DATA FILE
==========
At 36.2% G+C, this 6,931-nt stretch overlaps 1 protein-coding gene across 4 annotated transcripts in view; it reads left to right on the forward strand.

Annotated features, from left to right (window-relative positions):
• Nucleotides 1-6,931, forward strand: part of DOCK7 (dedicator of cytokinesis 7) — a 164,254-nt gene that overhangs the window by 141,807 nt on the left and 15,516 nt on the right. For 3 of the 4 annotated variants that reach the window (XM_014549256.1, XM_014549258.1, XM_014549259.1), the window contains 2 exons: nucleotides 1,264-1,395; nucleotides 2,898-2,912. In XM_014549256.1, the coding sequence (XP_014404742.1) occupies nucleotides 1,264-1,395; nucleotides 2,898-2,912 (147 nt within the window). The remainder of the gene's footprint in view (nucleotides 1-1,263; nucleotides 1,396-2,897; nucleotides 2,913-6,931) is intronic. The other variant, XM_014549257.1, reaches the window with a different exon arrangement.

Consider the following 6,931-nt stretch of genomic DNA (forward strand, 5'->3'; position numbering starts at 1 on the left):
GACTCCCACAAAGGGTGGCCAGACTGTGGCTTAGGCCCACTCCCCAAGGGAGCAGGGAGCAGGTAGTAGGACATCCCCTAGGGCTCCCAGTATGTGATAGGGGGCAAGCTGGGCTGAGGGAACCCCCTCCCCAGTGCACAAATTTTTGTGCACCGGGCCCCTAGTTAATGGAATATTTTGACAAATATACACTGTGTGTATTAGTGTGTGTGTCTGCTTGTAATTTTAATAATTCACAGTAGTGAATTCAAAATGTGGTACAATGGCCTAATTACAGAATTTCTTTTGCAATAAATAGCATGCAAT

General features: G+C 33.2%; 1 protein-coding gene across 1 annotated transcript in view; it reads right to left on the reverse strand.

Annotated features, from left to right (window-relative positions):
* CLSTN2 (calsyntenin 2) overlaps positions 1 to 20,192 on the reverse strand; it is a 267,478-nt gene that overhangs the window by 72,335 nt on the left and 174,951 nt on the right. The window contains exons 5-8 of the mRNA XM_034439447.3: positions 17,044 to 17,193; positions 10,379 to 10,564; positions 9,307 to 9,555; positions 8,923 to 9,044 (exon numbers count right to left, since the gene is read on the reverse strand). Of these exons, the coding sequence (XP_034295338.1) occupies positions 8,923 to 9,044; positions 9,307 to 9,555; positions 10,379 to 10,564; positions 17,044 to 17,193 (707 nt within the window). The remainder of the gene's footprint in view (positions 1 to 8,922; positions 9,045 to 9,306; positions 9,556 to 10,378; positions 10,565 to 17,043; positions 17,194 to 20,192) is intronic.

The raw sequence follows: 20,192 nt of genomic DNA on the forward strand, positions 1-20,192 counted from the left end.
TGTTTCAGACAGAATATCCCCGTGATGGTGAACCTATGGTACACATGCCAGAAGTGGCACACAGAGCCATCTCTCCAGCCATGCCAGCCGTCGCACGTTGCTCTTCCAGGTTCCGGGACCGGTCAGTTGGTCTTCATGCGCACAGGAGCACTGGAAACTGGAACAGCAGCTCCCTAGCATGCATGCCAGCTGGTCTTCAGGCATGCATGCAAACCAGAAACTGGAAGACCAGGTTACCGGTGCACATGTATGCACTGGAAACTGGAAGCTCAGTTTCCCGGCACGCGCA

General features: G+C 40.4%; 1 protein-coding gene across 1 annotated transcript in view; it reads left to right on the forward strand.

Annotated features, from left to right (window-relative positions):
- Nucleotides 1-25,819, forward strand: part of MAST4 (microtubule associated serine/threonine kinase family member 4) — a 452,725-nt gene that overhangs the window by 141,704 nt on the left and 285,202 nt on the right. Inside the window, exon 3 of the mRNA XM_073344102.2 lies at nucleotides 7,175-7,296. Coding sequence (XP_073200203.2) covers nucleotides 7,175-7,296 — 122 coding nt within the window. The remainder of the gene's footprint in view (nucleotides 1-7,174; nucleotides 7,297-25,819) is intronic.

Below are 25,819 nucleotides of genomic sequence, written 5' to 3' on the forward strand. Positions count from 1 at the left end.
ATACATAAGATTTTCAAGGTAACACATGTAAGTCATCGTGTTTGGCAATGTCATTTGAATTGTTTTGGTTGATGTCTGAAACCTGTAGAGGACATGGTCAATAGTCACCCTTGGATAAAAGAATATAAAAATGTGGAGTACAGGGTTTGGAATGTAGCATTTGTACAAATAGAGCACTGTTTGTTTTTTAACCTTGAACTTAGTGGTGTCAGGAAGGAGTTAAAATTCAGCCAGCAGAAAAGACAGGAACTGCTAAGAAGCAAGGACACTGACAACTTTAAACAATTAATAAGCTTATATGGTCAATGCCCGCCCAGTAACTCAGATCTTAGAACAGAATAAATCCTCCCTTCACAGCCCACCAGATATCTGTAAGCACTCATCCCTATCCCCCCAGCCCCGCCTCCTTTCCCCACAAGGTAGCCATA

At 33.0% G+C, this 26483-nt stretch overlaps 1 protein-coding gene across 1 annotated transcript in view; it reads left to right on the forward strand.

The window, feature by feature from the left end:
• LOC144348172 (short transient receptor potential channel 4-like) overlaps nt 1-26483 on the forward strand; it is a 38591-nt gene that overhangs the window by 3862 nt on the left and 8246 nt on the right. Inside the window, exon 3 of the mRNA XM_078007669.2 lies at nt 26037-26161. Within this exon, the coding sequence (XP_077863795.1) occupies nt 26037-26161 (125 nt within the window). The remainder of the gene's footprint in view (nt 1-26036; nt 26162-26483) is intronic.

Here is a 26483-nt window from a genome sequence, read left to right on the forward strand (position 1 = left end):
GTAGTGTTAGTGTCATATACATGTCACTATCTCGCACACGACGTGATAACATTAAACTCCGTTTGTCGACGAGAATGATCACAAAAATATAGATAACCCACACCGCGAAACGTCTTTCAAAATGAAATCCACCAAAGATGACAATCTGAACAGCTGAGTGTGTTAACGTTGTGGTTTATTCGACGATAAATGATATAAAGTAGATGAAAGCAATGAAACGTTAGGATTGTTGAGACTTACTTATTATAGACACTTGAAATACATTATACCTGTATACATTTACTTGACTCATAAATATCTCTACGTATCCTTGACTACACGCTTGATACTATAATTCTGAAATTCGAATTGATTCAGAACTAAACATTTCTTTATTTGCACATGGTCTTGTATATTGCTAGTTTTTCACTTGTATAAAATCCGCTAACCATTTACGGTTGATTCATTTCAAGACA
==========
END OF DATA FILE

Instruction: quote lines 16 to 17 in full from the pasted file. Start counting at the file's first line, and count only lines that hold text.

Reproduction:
At 33.0% G+C, this 26483-nt stretch overlaps 1 protein-coding gene across 1 annotated transcript in view; it reads left to right on the forward strand.

The window, feature by feature from the left end: